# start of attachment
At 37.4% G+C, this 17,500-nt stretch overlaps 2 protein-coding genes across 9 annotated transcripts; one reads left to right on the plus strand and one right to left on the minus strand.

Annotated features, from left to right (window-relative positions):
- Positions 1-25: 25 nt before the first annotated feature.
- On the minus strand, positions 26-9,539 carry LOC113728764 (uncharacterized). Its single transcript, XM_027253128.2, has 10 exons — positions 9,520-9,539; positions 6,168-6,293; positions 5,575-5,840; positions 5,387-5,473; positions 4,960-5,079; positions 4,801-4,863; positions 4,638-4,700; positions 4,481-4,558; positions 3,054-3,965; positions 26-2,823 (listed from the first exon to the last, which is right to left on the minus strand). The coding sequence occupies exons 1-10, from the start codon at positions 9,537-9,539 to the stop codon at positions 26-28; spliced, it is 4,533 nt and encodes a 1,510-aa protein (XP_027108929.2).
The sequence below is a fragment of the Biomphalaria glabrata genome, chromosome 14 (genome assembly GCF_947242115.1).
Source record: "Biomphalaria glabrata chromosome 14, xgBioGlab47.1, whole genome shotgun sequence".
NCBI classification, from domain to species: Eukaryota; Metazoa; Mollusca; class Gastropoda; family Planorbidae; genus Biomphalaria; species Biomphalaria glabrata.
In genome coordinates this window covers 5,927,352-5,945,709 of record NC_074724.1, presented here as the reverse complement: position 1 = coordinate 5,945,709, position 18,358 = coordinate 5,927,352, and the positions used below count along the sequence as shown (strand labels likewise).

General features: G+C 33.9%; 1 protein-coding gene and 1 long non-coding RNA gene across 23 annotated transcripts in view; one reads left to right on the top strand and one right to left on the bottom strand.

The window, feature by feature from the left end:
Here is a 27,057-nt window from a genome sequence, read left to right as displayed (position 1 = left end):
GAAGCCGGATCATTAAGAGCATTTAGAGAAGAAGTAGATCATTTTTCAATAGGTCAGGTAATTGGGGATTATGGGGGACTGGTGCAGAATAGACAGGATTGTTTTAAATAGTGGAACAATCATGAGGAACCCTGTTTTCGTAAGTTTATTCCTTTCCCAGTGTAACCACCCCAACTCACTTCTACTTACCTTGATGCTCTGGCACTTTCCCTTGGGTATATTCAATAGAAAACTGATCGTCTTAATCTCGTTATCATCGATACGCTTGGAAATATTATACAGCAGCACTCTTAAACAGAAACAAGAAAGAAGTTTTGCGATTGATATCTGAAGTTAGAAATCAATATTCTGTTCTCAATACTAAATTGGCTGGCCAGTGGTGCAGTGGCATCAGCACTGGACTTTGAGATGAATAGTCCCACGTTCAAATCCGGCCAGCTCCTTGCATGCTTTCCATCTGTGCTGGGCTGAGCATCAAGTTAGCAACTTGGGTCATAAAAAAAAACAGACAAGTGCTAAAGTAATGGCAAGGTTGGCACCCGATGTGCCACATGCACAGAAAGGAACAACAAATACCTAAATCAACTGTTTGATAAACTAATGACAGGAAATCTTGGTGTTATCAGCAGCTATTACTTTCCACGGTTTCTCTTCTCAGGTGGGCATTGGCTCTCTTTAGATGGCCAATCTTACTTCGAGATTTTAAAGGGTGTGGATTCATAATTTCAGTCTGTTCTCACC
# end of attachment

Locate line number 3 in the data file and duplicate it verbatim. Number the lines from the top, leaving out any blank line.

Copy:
- Positions 1-25: 25 nt before the first annotated feature.